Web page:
Lukashenka may be reacting to public discontent. In April, more than 60 percent of respondents at tut.by, the most popular Belarusian web-portal, said the explosions were organized by the government. The court proceedings only increased public skepticism about the defendants' guilt. The doubts are not so much caused by the minutiae of the investigation or the allegations of torture as by lack of public trust in the police and security agencies.

Yet Another Vitebsk Case? 

This lack of trust can be led back to the many known cases of violent interrogation in Belarus. One of the most spectacular is the so-called 'Vitebsk case'. In 1971-85, 36 women in Vitebsk region were murdered, and the local courts sentenced 14 men for the crimes that, as later turned out, were committed by one man. One of the 14 suspects was executed, another became blind in prison, and the rest endured years of incarceration. Their admission of guilt was an inevitable outcome of the unfair system of justice. The analogy with today's terror case is evident.

While there is concern that innocent men may be executed, the continuing uncertainty about who actually committed the Minsk bombings has raised concerns about public safety as well. This strikes at the very heart of the legitimacy of the Lukashenka regime – security is a basic concern for every human being, and the regime knows it needs to provide this public good.

To be fair, the stories about the Russian involvement or provocation by the Belarusian security agencies seem implausible. But the public prosecutor's claim put forward in court is no more convincing. This suggests a more problematic reality: the government exerts less control over Belarus than it often claims.

The New Grand Army of Lukashenka

Following military manoeuvres in the south of Belarus last Friday, the Belarusian ruler put forth a completely new idea for developing public administration. He ordered the formation of a new army called the territorial defence troops.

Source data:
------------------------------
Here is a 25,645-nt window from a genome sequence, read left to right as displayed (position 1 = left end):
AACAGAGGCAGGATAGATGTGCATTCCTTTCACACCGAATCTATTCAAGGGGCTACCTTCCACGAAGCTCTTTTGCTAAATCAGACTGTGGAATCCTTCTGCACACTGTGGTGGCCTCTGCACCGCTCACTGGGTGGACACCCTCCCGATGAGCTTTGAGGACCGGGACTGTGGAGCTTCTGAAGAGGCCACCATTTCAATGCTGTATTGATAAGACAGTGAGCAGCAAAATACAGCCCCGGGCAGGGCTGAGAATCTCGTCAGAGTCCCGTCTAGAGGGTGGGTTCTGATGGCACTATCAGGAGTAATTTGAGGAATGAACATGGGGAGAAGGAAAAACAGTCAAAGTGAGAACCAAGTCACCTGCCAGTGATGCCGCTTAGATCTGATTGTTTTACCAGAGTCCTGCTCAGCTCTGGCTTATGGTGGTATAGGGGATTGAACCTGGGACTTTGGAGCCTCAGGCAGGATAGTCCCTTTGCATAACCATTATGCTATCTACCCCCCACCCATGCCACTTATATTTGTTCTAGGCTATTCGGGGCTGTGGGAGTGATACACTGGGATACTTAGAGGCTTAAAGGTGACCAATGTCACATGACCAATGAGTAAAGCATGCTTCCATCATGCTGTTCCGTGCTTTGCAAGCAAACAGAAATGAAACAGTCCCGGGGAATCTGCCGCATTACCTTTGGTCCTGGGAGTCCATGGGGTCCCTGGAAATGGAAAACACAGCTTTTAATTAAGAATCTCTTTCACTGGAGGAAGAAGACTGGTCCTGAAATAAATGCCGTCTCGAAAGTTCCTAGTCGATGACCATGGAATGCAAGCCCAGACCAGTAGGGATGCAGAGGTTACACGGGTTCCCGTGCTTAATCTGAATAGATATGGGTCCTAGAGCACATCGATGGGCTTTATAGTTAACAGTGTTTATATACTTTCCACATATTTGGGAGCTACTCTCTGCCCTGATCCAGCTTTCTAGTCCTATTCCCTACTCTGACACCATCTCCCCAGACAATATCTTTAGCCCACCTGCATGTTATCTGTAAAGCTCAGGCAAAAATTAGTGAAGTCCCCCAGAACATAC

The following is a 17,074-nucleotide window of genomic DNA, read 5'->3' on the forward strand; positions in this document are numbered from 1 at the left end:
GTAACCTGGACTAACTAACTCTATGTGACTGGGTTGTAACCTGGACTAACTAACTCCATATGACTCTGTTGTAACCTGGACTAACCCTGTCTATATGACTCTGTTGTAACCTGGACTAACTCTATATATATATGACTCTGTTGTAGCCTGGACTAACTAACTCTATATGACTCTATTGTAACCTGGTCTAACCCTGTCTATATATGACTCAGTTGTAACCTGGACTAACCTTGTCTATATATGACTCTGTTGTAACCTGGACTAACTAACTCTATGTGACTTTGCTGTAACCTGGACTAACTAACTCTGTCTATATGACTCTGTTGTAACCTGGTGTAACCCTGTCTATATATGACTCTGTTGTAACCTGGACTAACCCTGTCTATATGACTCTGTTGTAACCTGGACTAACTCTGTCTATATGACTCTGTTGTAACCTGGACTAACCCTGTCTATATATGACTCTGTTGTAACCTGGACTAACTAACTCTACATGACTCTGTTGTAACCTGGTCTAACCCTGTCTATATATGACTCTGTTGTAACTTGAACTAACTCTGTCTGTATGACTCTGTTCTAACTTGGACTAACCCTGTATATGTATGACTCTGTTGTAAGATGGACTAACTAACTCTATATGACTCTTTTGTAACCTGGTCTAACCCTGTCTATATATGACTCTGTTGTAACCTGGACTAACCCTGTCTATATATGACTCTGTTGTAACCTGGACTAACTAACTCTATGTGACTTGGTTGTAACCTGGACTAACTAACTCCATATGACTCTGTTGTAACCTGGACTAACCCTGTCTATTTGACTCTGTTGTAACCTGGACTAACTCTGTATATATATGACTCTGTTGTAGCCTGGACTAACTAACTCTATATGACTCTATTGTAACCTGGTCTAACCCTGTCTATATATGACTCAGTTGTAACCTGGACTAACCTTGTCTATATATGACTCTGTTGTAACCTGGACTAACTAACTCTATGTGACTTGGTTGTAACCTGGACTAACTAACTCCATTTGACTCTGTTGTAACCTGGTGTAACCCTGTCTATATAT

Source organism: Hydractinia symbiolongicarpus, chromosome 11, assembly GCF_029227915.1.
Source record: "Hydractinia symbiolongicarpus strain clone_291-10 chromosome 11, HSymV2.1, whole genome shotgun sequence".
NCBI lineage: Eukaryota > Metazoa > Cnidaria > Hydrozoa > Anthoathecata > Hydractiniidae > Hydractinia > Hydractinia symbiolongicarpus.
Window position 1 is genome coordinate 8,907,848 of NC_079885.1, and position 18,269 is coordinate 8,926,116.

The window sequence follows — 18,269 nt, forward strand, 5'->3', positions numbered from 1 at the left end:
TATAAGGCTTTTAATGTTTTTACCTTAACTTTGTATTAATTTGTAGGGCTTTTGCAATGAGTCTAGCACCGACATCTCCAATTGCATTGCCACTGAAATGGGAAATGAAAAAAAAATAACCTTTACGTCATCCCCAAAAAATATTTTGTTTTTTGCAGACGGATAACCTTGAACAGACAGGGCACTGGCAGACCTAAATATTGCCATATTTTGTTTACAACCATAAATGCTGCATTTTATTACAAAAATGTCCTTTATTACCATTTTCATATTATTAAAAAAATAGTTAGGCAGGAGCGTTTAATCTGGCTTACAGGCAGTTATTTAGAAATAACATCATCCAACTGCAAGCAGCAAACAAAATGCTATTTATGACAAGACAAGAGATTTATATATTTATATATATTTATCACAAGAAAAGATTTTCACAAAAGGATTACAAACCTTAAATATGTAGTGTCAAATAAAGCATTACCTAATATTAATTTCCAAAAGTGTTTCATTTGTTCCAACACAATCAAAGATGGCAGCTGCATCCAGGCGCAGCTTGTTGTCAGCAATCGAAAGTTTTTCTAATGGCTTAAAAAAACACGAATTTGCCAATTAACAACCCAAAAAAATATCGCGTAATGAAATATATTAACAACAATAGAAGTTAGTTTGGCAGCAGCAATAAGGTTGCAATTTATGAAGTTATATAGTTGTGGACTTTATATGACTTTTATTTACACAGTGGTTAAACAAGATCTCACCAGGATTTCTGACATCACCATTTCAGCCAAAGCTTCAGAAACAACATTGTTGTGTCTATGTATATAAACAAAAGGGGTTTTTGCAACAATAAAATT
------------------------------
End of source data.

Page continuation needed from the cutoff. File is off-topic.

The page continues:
The idea is reminiscient of what Muammar Gaddafi and Saddam Hussein once tried to do in their countries: effectively undermining national armies through the creation of parallel paramilitary and military units. Sounding oddly similar to the deceased Libyan colonel, Lukashenka said, “Territorial defence shall encompass the entire state and people. If necessary, we are going to spend huge sums on it.” At the same time the Belarusian leader gave generals' insignia to previously civilian governors of all six Belarusian regions. 

“It is a fact that you are becoming general-governors, yet I emphasize it is not for demonstration or prestige – the human resources policy will be changed towards giving the people command of the territorial defense troops. We are creating, if you want, a new army in Belarus which will be commanded by you”. According to Lukashenka, the new army will have 120,000 troops. This is big number, as today the regular national army of Belarus has only 65,000 active personnel.

In the new circumstances regional administrators shall solve not only economic and social problems but are also responsible for the military component, said the Belarusian leader. “Our governors are military and responsible people, therefore starting today the second part of your life is military security. You should organize territorial defense maneuvers… There shall be concrete persons assigned to every automatic rifle, pistols, RPG, to every weapon.”

According to Lukashenka, territorial defence forces should cooperate with the conventional army. The experience of other countries (like Libya, Iraq or Iran), however, shows that such co-existence is both counterproductive and inefficient.

It is hard to find a plausible rationale behind the decision, yet in highly seclusive and person-oriented Belarusian politics, such a decision might indeed be taken by Lukashenka personally. He admits, “It is me who has taken the decision. If we do not learn today, then we will suffer the consequences tomorrow. For that aim no money can be withheld.”